pinterest-p mail bubble share2 google-plus facebook twitter rss reddit linkedin2 stumbleupon
TOP

CBR

The Premium The Premium The Premium

In Brenden Fletcher, Kelly Thompson and Daniele Di Nicuolo’s “Mighty Morphin Power Rangers: Pink” #1, Kimberly Hart suits up for her own miniseries. Despite a strong opening, this debut issue squanders its strong characterization and subtle, spooky mood for a by-the-book gang-of-goons showdown.

Fletcher and Thompson hook the reader quickly in very first panel. When Kim says “you would have killed me if I pulled this on you” in a voicemail to her mom, the character immediately comes through as affectionate, responsible and conscientious, with enough confidence and humor to call her Mom out. Di Nicuolo’s artwork also quickly fleshes out other aspects of Kim’s personality, with the cheery smile she gives to a friend and subsequent take-no-prisoners expression as she heads out to investigate. The second page is heavy on captions, as the writers let the reader into Kim’s thoughts as she rides her bike.

As Kim enters the village and her parents’ home, the captions begin to fight with the artwork for attention. Di Nicuolo’s clean, thin lines are attractive, and the perspective and architecture create an eerie mood and atmosphere for the pretty French village. Sara Stern uses a pink near-monotone in some panels, but her use of light preserves the illusion of depth in the streets and building facades. Unfortunately, though, these strong visual effects are crowded and diminished by the steady patter of Kimberly’s thoughts.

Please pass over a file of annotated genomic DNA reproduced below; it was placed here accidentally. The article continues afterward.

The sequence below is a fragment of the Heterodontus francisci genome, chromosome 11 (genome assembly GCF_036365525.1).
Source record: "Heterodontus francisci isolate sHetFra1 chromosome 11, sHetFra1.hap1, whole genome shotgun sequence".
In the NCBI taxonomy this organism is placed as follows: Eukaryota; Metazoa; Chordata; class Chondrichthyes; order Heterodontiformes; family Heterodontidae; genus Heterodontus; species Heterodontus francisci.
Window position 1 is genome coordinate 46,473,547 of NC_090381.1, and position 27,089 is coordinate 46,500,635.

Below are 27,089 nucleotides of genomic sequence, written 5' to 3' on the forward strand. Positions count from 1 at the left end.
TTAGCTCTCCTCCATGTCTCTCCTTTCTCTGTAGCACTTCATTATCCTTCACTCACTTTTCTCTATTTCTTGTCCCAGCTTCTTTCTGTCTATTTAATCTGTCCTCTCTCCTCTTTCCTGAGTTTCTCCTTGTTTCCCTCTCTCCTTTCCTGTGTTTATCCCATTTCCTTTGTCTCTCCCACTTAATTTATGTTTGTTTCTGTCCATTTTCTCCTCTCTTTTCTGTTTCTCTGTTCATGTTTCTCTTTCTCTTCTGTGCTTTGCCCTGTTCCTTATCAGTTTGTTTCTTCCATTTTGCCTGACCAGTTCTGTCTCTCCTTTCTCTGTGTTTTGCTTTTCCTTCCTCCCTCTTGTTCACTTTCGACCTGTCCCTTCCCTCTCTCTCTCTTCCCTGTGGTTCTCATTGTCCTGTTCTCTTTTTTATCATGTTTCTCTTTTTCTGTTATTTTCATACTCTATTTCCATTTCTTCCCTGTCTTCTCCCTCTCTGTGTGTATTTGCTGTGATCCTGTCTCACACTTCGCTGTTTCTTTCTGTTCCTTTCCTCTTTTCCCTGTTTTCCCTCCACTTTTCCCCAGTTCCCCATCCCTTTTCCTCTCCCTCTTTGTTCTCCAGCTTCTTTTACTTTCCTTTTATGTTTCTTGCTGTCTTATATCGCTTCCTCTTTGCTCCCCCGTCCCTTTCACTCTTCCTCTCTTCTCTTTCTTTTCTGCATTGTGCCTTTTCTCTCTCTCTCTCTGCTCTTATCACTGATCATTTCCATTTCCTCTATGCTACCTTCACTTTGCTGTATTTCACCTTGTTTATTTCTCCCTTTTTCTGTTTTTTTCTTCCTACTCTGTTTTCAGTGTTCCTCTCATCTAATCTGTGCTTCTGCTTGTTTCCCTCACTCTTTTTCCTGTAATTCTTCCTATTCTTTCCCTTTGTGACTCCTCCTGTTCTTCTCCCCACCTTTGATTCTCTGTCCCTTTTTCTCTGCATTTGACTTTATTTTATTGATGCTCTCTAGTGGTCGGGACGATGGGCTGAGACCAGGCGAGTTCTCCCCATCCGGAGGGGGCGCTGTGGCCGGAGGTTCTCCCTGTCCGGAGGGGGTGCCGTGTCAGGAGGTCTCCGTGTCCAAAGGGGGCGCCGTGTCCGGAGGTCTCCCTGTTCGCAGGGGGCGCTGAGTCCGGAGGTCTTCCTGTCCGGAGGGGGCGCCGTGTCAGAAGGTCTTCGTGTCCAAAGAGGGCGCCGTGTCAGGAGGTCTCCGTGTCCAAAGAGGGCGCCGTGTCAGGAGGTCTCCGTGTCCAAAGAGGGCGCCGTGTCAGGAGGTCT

The story rapidly changes in tone once Kim suits up and has her quiver of arrows at her back again. The quiet horror of an empty village evaporates when two thuggish monsters appear, as these villains don’t look frightening and there is no suspense about whether the Pink Ranger can handle them. Di Nicuolo changes the perspective rapidly and pops the figures out of the panels, but the fight still lacks movement and energy because the figures look too still. The action lines in the background try too hard and fail to convey a natural flow to the movement of fists and kicks; likewise, the rhythm of the fight is choppy and unconvincing.

The scene of dialogue between Kim and Serge is more believable, but it rushes the exposition with information dumps. More funny lines like “My French is… Mal?” would have been better. Kim’s conversation with Zordon also bogs down the momentum of the plot even more. Individual sentences sound generic and bland, like “I have to stay focused” or “the solution to your problems may lie within you already.” I loved the “Die Hard” reference when Fletcher and Thompson rope Serge back into the plot, but the humor completely dies in the scene where Kim locates the monster lair. Stern’s bright color choices for the empty backgrounds in some panels are pretty on their own, but the color changes are too rapid and unaligned with anything occurring in the story. The color work ends up fragmenting the transition from panel to panel. The hostage situation lacks suspense, and the odd flattening of Kim’s nose and fish-like eyes in the last panel make the cliffhanger even flatter.

“Mighty Morphin Power Rangers: Pink” #1 is aimed squarely at existing fans of the franchise, as Fletcher and Thompson assume previous knowledge of things like Alpha 5, Goldar and Zordon as well as Kimberly’s accessories and powers. The storytelling isn’t strong enough to stand on its own yet, though the writing is sharper and brighter when Fletcher and Thompson focus on Kim’s voice and don’t hew quite so closely to the conventions of the original live-action show.